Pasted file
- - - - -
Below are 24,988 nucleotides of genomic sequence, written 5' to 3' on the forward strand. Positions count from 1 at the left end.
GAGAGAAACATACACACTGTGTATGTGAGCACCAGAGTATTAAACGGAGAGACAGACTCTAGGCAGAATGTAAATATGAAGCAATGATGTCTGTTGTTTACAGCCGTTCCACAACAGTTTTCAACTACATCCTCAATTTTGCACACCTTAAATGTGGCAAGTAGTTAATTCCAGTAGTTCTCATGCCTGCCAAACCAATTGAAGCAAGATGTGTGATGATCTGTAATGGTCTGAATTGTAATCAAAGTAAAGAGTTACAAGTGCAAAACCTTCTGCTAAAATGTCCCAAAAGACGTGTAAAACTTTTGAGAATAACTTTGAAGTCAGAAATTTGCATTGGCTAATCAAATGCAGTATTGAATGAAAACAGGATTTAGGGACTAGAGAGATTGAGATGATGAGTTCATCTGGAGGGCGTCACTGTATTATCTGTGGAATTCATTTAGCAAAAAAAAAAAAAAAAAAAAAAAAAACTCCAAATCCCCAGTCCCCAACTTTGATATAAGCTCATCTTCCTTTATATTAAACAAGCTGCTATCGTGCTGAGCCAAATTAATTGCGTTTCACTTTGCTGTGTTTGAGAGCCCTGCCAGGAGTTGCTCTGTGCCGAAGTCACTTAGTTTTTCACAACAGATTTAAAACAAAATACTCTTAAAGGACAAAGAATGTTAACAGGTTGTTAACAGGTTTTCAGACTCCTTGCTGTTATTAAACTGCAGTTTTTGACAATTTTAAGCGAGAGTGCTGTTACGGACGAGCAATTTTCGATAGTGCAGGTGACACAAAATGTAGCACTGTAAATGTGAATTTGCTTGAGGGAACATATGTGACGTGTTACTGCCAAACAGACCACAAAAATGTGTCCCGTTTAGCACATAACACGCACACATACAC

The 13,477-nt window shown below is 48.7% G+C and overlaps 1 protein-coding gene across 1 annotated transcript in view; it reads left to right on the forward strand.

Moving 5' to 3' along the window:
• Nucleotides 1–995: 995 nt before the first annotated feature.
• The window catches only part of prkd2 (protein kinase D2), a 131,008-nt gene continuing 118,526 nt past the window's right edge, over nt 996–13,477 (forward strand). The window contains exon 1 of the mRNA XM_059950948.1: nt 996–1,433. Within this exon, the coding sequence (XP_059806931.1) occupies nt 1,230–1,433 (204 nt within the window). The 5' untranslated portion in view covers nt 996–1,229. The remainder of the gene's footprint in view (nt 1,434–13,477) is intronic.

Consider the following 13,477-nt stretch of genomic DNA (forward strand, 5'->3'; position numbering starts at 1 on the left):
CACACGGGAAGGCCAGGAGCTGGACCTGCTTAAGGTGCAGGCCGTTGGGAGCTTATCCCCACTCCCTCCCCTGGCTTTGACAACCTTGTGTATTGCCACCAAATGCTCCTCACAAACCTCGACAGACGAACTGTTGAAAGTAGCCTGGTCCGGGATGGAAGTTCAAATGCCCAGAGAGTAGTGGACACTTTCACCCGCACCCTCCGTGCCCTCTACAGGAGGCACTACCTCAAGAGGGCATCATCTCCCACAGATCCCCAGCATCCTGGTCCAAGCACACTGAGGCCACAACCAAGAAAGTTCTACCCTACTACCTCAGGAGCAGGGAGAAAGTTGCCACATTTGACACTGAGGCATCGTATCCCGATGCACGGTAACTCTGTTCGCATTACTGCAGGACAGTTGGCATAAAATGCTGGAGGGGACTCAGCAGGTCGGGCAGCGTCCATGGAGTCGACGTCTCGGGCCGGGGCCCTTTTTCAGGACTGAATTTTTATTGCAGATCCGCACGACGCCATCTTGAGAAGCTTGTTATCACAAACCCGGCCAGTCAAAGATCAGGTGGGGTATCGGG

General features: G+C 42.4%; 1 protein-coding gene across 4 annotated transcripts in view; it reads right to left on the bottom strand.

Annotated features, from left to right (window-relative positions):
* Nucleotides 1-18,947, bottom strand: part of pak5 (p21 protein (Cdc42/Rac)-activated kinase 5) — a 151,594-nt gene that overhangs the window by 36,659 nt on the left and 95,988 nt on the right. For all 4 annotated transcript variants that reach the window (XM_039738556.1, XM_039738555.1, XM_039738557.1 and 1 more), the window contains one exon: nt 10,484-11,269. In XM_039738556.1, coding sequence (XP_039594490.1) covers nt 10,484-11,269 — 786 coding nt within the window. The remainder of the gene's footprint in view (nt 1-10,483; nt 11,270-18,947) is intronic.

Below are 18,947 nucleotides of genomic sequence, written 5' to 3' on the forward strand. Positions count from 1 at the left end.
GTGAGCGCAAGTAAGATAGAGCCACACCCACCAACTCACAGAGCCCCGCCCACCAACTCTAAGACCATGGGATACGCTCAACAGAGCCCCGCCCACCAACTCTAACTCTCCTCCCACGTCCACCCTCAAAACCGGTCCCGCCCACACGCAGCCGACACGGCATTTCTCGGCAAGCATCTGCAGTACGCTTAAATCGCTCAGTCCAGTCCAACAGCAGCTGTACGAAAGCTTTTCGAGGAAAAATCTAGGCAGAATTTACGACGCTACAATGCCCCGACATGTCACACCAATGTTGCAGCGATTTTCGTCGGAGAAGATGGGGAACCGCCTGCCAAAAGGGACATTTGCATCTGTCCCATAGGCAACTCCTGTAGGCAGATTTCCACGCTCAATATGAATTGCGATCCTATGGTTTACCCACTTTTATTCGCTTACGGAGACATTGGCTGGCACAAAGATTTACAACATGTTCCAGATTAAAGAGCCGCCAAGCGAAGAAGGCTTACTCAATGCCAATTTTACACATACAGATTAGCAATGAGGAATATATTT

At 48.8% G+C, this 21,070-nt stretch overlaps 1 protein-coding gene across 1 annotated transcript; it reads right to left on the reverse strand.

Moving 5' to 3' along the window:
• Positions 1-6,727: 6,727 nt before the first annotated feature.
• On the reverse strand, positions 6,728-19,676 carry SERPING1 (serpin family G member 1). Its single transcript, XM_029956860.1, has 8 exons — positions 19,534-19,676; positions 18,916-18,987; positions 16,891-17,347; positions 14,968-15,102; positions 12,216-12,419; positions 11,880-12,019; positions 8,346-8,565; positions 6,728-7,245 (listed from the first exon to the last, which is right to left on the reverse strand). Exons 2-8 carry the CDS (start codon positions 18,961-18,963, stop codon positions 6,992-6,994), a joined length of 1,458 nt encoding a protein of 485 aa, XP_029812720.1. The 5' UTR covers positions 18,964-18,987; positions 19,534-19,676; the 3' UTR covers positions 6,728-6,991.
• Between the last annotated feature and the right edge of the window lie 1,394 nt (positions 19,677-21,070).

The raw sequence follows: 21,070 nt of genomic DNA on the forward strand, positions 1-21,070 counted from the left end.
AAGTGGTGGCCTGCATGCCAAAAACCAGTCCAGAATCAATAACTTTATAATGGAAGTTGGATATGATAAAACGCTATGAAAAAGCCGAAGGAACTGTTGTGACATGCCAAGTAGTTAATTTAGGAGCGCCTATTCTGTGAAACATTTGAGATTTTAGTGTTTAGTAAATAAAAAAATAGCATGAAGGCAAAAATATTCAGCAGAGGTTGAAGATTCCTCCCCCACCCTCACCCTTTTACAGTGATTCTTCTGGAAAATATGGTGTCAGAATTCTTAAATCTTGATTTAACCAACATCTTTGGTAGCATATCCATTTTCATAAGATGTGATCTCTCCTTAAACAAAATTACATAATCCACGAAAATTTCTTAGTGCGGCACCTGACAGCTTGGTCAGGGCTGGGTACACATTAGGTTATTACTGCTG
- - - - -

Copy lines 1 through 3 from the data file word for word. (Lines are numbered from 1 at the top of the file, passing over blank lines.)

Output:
Below are 24,988 nucleotides of genomic sequence, written 5' to 3' on the forward strand. Positions count from 1 at the left end.
GAGAGAAACATACACACTGTGTATGTGAGCACCAGAGTATTAAACGGAGAGACAGACTCTAGGCAGAATGTAAATATGAAGCAATGATGTCTGTTGTTTACAGCCGTTCCACAACAGTTTTCAACTACATCCTCAATTTTGCACACCTTAAATGTGGCAAGTAGTTAATTCCAGTAGTTCTCATGCCTGCCAAACCAATTGAAGCAAGATGTGTGATGATCTGTAATGGTCTGAATTGTAATCAAAGTAAAGAGTTACAAGTGCAAAACCTTCTGCTAAAATGTCCCAAAAGACGTGTAAAACTTTTGAGAATAACTTTGAAGTCAGAAATTTGCATTGGCTAATCAAATGCAGTATTGAATGAAAACAGGATTTAGGGACTAGAGAGATTGAGATGATGAGTTCATCTGGAGGGCGTCACTGTATTATCTGTGGAATTCATTTAGCAAAAAAAAAAAAAAAAAAAAAAAAAACTCCAAATCCCCAGTCCCCAACTTTGATATAAGCTCATCTTCCTTTATATTAAACAAGCTGCTATCGTGCTGAGCCAAATTAATTGCGTTTCACTTTGCTGTGTTTGAGAGCCCTGCCAGGAGTTGCTCTGTGCCGAAGTCACTTAGTTTTTCACAACAGATTTAAAACAAAATACTCTTAAAGGACAAAGAATGTTAACAGGTTGTTAACAGGTTTTCAGACTCCTTGCTGTTATTAAACTGCAGTTTTTGACAATTTTAAGCGAGAGTGCTGTTACGGACGAGCAATTTTCGATAGTGCAGGTGACACAAAATGTAGCACTGTAAATGTGAATTTGCTTGAGGGAACATATGTGACGTGTTACTGCCAAACAGACCACAAAAATGTGTCCCGTTTAGCACATAACACGCACACATACAC

The 13,477-nt window shown below is 48.7% G+C and overlaps 1 protein-coding gene across 1 annotated transcript in view; it reads left to right on the forward strand.